For instance, at many Premier League clubs, the head coach will employ an assistant manager who performs a similar role to that of a company's Chief Operating Officer (COO). The assistant will spend most of their time on the training ground with the players, and a good head coach will take on board their advice and recommendations in terms of how players are performing day-to-day.

Indeed, in all aspects of the club, the head coach doesn't take any one particular decision alone; in terms of player fitness, for example, they will consult closely with physios, fitness coaches and performance analysts. When it comes to scouting opposition or potential future players, many clubs operate within a committee structure, usually consisting of the head coach, scouts and data analysts.

Just as a football coach isn't an expert in physiotherapy, there is no possible way that you, as a business owner, can understand the ins and outs of every single aspect of your company. Therefore, exercising a democratic leadership style is key to evolving and ensuring that the most informed decisions are being made.

This isn't a modern phenomenon, either. Legendary Liverpool coach Bill Shankly was a prominent exponent of democratic leadership, establishing the club's now-iconic "boot room" – a small area where all members of the coaching staff would gather to informally discuss the vision, plans and strategies of the club. One of the fundamental tenets of the boot room was the freedom for every individual to speak their mind without recrimination, ensuring that all decisions were taken with a wealth of diverse perspectives in mind.

Democratic Leadership in the Right Environment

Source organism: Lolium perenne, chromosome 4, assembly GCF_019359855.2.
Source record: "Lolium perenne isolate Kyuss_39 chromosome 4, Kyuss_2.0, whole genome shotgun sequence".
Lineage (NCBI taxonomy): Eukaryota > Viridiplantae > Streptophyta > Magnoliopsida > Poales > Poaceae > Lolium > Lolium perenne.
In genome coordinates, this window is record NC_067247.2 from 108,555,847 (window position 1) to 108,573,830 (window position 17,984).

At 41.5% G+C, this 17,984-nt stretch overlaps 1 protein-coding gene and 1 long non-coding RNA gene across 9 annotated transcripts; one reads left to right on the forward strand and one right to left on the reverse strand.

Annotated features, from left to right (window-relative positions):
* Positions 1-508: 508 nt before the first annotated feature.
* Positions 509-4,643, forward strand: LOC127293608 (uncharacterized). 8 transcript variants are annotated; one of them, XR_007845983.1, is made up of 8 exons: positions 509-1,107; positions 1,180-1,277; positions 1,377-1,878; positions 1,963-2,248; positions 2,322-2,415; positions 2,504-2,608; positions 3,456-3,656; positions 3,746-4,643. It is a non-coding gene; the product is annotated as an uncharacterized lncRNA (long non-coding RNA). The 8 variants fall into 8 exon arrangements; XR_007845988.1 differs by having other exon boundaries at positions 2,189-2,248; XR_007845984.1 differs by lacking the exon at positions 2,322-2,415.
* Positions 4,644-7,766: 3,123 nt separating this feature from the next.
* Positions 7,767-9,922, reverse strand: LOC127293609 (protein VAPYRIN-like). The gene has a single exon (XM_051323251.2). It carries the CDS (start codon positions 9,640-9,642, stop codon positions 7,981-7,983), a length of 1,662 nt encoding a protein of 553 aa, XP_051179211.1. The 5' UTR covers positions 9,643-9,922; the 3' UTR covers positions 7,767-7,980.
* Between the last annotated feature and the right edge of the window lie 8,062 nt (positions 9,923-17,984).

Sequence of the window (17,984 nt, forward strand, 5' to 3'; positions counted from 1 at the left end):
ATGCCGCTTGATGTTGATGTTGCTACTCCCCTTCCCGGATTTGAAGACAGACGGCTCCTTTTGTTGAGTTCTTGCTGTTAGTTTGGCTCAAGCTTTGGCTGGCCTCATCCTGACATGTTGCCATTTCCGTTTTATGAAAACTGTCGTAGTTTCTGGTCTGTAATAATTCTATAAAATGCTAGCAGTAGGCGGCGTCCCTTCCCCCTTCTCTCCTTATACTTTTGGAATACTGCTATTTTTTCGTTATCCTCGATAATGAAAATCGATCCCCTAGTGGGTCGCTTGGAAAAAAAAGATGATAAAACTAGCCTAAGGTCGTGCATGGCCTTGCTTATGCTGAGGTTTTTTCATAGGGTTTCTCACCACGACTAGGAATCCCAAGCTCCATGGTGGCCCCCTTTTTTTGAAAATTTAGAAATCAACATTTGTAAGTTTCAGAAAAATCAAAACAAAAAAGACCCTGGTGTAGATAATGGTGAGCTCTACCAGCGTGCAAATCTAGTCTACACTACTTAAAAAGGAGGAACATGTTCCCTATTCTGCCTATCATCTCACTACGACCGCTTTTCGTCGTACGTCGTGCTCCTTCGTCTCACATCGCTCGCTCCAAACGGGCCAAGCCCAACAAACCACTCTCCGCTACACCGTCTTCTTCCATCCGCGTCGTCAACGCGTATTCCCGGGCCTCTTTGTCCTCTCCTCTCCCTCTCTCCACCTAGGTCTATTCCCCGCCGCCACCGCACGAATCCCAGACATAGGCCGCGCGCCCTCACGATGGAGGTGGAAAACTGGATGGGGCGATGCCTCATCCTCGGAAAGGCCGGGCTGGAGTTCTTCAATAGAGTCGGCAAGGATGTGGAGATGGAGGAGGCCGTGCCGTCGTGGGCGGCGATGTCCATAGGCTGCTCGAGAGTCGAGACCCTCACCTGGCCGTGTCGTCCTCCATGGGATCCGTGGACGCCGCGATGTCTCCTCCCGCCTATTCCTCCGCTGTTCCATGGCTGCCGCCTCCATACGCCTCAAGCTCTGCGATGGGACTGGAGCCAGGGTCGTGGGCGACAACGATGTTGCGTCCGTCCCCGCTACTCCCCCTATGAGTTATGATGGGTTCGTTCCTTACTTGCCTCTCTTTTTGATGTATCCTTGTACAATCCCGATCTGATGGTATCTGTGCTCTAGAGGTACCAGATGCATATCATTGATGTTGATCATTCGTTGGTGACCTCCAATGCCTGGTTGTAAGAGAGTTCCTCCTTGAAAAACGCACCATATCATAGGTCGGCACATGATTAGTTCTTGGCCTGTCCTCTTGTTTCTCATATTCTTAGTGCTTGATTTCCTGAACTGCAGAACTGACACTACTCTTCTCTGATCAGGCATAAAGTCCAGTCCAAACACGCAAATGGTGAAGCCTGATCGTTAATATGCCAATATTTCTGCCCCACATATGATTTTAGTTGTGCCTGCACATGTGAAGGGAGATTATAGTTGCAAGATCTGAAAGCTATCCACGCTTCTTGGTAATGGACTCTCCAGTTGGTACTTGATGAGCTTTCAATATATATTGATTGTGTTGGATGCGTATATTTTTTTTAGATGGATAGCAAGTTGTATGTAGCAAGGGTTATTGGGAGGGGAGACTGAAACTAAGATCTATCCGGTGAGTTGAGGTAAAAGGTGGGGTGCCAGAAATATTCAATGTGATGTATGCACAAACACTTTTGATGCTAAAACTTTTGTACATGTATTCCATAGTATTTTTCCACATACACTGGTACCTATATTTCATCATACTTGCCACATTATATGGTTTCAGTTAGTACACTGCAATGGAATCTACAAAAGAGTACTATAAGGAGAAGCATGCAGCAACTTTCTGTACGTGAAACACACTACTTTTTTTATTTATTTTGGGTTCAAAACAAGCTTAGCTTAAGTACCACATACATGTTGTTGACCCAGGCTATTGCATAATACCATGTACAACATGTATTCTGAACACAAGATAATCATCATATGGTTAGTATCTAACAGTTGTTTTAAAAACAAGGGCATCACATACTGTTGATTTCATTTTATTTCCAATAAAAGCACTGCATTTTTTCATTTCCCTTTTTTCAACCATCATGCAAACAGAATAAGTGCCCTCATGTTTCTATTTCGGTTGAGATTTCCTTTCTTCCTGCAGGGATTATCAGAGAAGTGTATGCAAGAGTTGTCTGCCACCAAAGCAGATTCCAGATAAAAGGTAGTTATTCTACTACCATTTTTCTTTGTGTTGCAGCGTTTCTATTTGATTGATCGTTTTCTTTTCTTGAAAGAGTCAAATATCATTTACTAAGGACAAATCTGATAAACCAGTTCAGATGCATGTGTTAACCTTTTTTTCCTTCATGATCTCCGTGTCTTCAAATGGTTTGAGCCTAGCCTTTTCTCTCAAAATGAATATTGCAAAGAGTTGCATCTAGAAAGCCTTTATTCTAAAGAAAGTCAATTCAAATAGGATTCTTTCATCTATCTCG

While sport and the arts are interesting areas to explore, ultimately it is examples of democratic leadership in business that offer the most value. The now-traditional Silicon Valley giants, such as Google and Facebook, are often excellent examples of firms where democratic and inclusive management styles have been profoundly influential in their success.

In the early days of Google, for instance, founders Larry Page and Sergey Brin tasked CEO Eric Schmidt with deliberately hiring experts in particular fields to drive growth aggressively, with a much more liberal sense of autonomy afforded to them. Google still operate this policy to a certain extent, with the company's notorious recruitment process ensuring that they hire only the best.

Apple, under the stewardship of Tim Cook, has adopted a similar approach, which is a marked diversion away from the autocratic and visionary styles of his predecessor, Steve Jobs, during his two stints in charge.

Indeed, under Cook, the company has emerged as a more democratic and inclusive work environment, where employees are encouraged to voice their opinions and ideas about the design and features of key products. This is to his credit, too; while Jobs had the design, marketing and visionary flair to be able to drive Apple almost single-handedly, Cook has realised his own limitations and avoided the temptation to be Jobs 2.0. His willingness to involve others in the decision-making and strategy-developing process has seen the brand exceed a market value of $1 trillion – proof, if it wasn't already needed, that democratic leadership can truly pay off.

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As mentioned, democratic leadership is not always the right choice. Failing businesses and those stuck in a recessionary climate may benefit from more autocratic styles of leadership, while harsh and dangerous industries, such as oil drilling and mining, are also not conducive to such a method.

However, when creativity and knowledge are high on the list of priorities, your business will undoubtedly benefit more from this inclusive approach.

What do you think? Is democratic leadership the most progressive way to lead a company in the 21st century? Let us know your thoughts in the comment section below.